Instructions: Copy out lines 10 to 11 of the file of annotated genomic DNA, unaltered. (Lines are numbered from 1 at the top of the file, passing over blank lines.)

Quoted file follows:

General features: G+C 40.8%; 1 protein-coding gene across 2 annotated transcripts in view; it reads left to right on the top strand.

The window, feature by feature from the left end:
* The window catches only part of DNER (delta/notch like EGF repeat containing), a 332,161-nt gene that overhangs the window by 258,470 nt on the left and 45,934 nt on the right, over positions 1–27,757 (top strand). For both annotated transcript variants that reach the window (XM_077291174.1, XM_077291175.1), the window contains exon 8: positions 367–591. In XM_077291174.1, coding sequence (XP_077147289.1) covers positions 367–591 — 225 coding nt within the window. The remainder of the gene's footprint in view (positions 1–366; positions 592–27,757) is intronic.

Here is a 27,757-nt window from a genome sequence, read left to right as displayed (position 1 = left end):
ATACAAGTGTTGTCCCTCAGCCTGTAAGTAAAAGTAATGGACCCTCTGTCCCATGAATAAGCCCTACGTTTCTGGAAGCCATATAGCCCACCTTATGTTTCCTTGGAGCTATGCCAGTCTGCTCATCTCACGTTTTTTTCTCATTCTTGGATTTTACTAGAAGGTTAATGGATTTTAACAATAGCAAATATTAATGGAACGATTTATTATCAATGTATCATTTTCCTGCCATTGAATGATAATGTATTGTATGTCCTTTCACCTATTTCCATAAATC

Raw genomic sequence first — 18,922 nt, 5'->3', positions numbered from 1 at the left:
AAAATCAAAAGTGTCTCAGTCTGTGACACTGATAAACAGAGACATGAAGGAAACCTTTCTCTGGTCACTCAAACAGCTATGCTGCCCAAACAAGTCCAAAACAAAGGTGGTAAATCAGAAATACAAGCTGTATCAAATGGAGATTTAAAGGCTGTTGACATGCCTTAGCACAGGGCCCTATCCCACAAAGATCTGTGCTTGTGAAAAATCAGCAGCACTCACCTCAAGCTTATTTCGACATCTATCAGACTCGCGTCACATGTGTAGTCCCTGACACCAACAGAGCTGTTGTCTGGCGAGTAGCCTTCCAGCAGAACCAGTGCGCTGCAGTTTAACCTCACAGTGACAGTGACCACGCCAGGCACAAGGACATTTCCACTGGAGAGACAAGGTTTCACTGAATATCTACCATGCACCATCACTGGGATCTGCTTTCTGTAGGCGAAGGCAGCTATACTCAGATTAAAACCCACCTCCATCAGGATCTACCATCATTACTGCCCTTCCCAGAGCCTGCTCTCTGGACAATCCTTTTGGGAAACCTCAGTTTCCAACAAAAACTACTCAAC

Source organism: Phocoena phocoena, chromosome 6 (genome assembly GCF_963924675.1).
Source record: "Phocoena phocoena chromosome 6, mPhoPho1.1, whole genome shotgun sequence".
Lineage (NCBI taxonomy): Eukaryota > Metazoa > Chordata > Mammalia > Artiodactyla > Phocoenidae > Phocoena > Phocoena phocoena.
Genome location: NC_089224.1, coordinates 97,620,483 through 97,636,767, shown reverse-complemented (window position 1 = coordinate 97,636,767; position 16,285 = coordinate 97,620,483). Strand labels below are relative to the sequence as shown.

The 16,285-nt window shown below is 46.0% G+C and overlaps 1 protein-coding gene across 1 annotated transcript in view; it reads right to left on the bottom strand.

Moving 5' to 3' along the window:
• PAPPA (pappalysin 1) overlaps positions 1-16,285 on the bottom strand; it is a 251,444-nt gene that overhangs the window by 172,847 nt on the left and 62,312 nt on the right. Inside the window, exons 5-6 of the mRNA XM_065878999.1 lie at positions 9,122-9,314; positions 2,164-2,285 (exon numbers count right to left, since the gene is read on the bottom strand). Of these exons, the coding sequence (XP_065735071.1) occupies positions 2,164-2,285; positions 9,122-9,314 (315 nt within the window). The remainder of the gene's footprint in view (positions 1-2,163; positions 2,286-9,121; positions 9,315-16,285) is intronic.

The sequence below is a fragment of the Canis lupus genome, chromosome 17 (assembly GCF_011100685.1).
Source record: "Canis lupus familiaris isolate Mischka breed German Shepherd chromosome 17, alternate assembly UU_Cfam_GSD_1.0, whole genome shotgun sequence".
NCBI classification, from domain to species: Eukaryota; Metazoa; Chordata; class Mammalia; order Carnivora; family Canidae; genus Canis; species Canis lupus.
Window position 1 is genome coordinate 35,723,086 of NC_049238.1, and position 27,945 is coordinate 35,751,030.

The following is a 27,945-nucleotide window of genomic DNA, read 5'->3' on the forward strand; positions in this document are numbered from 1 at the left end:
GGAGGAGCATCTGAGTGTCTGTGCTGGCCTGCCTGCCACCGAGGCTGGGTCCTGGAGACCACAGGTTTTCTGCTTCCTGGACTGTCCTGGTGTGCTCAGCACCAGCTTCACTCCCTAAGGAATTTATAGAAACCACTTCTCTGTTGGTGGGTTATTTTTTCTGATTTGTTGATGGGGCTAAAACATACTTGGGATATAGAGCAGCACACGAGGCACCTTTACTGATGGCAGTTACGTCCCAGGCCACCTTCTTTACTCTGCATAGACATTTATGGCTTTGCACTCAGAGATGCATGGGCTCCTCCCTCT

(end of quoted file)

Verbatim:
Lineage (NCBI taxonomy): Eukaryota > Metazoa > Chordata > Mammalia > Artiodactyla > Phocoenidae > Phocoena > Phocoena phocoena.
Genome location: NC_089224.1, coordinates 97,620,483 through 97,636,767, shown reverse-complemented (window position 1 = coordinate 97,636,767; position 16,285 = coordinate 97,620,483). Strand labels below are relative to the sequence as shown.